More information has emerged this week of a potentially important Phase 2a clinical trial which is investigating the use of a modified drug as a treatment option for people with Alopecia Areata, which leads to sudden, patchy hair loss.
The trial is being conducted by US firm Concert Pharmaceuticals, and will investigate the safety and efficacy of their version of a drug named ruxolitinib. This belongs to a range of drugs known as JAK inhibitors, and is one of several that have been in the headlines over the past few years because they have shown promise at treating people with the autoimmune disorder Alopecia Areata – though they have not yet been approved or made generally available for this specific use.
Concert’s version is named CTP-543, and it is a “deuterium-modified analog”, often referred to as deuterated ruxolitinib. It has an increased half-life in the bloodstream which may mean that the drug can stay active in the body longer than it otherwise would and thus reduce the number of doses needed for it to be effective.
The Phase 2a trial will last for 12 months, with the primary efficacy analysis at week 24. Concert Pharmaceuticals expects to report topline data in the first quarter of 2018. The first phase clinical trial took place in 2016 and this new phase is designed to be a full scale investigation into the efficacy, safety and tolerability of the drug in relation to autoimmune hairloss.
“Alopecia Areata is a devastating autoimmune disease that impacts half a million or more patients in the US at any given time,” says Roger Tung, Ph.D., President and Chief Executive Officer of Concert Pharmaceuticals. “There is a significant unmet medical need with no FDA-approved therapy. We intend to be at the forefront of advancing a new oral treatment for Alopecia Areata patients and look forward to assessing CTP-543’s therapeutic efficacy in the Phase 2 trial.”
While his assertion that there are no FDA-approved treatments for the condition is true, Belgravia’s approach to Alopecia Areata treatment involves the use of topical preparations of high strength minoxidil, one of two medically-proven treatments licensed by the MHRA and approved by the FDA for treatment of genetic hair loss. Very encouraging results have been seen on many occasions.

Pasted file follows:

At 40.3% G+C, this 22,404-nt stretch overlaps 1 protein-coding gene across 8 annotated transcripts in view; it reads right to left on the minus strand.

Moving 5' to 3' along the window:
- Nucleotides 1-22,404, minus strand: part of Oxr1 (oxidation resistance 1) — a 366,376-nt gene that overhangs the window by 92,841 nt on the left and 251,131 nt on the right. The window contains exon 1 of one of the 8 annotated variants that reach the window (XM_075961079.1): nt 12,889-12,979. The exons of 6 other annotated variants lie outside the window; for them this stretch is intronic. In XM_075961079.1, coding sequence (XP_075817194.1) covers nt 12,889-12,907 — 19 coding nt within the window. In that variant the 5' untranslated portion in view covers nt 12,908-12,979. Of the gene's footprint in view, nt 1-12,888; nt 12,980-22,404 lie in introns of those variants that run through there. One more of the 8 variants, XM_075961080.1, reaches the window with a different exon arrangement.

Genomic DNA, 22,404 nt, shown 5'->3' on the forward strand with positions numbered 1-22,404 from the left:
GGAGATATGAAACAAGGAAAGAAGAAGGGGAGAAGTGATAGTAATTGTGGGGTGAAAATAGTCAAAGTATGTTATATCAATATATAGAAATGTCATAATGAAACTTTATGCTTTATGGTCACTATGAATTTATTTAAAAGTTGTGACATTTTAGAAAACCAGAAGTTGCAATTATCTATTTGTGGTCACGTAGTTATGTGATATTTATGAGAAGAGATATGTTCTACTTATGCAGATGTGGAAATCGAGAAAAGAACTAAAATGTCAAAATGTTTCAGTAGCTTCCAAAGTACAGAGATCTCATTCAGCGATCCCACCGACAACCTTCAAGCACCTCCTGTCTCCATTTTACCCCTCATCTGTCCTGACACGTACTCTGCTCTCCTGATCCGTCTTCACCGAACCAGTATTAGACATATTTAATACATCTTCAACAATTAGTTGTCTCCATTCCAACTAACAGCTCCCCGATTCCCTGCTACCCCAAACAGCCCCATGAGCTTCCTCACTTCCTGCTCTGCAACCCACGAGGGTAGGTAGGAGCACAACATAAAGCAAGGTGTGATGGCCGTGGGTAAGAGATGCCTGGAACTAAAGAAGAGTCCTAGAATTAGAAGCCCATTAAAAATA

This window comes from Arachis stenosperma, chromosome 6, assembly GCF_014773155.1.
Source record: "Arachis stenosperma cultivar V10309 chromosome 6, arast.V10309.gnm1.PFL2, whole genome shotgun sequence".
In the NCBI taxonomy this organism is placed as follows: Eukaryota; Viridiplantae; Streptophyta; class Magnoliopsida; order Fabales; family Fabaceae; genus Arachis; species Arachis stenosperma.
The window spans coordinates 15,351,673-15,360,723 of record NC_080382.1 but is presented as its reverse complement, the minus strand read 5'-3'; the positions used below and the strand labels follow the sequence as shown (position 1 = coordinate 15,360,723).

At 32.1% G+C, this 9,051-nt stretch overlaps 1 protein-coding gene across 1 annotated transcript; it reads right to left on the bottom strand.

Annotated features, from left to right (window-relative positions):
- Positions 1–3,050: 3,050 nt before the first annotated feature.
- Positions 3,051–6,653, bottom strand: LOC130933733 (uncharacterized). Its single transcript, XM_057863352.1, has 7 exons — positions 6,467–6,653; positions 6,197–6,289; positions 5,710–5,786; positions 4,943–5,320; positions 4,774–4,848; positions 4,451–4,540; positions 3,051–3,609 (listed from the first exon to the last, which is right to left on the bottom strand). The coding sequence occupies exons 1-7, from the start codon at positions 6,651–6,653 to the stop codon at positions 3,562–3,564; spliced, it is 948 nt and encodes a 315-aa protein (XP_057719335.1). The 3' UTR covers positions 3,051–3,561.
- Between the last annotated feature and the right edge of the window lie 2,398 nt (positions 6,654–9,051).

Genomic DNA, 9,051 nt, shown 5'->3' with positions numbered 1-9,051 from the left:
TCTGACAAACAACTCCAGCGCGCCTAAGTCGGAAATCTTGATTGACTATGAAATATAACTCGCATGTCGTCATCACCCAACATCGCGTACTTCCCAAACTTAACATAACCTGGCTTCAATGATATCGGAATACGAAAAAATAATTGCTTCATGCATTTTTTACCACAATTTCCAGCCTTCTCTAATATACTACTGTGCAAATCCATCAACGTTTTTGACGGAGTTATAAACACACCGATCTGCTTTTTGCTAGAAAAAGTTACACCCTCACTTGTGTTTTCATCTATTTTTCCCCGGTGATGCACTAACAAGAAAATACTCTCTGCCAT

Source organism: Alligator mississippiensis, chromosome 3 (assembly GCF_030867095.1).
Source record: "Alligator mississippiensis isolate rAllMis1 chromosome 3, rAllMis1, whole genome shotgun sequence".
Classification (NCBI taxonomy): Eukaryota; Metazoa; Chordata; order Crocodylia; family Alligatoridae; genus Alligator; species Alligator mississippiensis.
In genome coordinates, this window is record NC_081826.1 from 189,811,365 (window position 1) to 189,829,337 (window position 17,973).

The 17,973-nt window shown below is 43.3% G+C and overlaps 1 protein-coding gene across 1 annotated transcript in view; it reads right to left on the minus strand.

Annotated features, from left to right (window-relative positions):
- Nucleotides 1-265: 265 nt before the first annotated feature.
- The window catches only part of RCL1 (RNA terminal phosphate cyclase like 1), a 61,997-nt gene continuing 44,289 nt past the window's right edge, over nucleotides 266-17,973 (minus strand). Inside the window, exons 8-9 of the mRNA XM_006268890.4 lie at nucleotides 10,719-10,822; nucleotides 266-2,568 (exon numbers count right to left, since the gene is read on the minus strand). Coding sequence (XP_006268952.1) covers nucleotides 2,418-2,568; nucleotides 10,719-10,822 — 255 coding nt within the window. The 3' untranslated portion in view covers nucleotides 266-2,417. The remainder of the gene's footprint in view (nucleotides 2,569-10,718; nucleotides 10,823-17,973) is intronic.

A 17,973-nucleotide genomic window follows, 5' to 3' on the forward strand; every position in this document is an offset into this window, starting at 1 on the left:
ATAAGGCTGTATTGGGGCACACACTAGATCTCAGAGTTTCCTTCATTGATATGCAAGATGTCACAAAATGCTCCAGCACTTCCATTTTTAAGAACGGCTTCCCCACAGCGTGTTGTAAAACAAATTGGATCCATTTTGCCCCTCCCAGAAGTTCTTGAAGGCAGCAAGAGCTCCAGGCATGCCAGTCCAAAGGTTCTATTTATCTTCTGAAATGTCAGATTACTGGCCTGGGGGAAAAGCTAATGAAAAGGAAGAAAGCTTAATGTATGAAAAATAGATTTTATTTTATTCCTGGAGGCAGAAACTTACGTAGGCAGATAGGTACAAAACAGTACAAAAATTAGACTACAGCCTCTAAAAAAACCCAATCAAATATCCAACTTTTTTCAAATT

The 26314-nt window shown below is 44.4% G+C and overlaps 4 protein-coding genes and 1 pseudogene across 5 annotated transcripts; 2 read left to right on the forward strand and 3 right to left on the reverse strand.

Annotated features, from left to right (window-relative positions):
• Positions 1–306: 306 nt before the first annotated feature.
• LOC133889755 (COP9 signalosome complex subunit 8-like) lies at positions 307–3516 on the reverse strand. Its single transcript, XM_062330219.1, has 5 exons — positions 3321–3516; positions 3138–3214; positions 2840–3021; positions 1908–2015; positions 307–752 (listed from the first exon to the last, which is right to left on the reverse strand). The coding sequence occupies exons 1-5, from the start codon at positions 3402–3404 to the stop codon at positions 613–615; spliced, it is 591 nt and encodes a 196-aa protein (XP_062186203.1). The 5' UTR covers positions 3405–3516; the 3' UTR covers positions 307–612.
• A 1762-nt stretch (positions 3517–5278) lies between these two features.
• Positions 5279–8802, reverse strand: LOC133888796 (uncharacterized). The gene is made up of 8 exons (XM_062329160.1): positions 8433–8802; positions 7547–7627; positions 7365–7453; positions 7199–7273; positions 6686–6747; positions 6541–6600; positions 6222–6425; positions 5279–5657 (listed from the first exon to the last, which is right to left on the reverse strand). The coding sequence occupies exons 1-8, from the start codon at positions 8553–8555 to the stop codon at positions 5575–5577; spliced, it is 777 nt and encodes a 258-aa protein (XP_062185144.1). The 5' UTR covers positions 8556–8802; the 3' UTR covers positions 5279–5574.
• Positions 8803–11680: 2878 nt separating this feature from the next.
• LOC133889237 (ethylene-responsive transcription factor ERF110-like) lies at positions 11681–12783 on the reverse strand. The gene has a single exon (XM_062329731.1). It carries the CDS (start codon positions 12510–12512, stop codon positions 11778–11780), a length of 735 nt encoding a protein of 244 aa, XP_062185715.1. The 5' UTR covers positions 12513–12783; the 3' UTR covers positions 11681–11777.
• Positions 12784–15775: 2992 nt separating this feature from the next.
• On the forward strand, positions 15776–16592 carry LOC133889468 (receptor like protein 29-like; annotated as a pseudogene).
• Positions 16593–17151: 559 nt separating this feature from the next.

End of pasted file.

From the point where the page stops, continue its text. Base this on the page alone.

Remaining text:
Mr Tung is certainly correct in his statement that, “the treatment community, and patients suffering from this disease, have been eager for new treatments for Alopecia Areata.” He says that we may be looking at the dawn of a new era “in which we are advancing treatments into clinical evaluation that target the underlying biology of the disease.”
Moderate to severe Alopecia Areata
The Phase 2a trial is a double-blind, randomised, placebo-controlled, parallel dose trial that has been designed to evaluate the safety and efficacy of CTP-543 in adult patients with “moderate-to-severe” Alopecia Areata – though it appears that Concert Pharmaceuticals is more inclined towards people with rather severe cases of Alopecia Areata as one of the inclusion criteria is that participants must have at least 50 per cent of hair loss on their scalp.
Around a dozen clinics and research centres across the US will be involved in the trial, which is currently actively recruiting (as at May 2017).
The study is seeking 100 patients who will randomly be given one of four doses of CTP-543 (4, 8, 12 and 16 mg twice daily) or a placebo. The primary outcome measure will be the severity of alopecia tool (SALT) after 24 weeks, and the trial will include an additional 28 weeks of dosing where all patients enrolled in the study will receive CTP-543.
In Phase 1 clinical studies with CTP-543, Concert states that the pharmacokinetic profile showed increased exposure with increasing doses of CTP-543. “CTP-543 was well-tolerated across all dose groups and there were no serious adverse events reported,” it states. “The most commonly reported adverse event was headache.”
Unlike the front-running JAK inhibitor treatments for Alopecia Areata which are also being designed to treat severe autoimmune hair loss from AA’s more extreme sister conditions which both cause total baldness of the head: alopecia totalis and alopecia universalis, CTP-543 is currently only treating patchy hair loss from AA. There are currently no cures or treatments for these conditions, though for people experiencing alopecia areata in its moderate form – sudden hair loss resulting in bald spots or rounded patches to the scalp – there are alopecia areata treatment courses available now.
The Belgravia Centre is the leader in hair loss treatment in the UK, with two clinics based in Central London. If you are worried about hair loss you can arrange a free consultation with a hair loss expert or complete our Online Consultation Form from anywhere in the UK or the rest of the world. View our Hair Loss Success Stories, which are the largest collection of such success stories in the world and demonstrate the levels of success that so many of Belgravia’s patients achieve. You can also phone 020 7730 6666 any time for our hair loss helpline or to arrange a free consultation.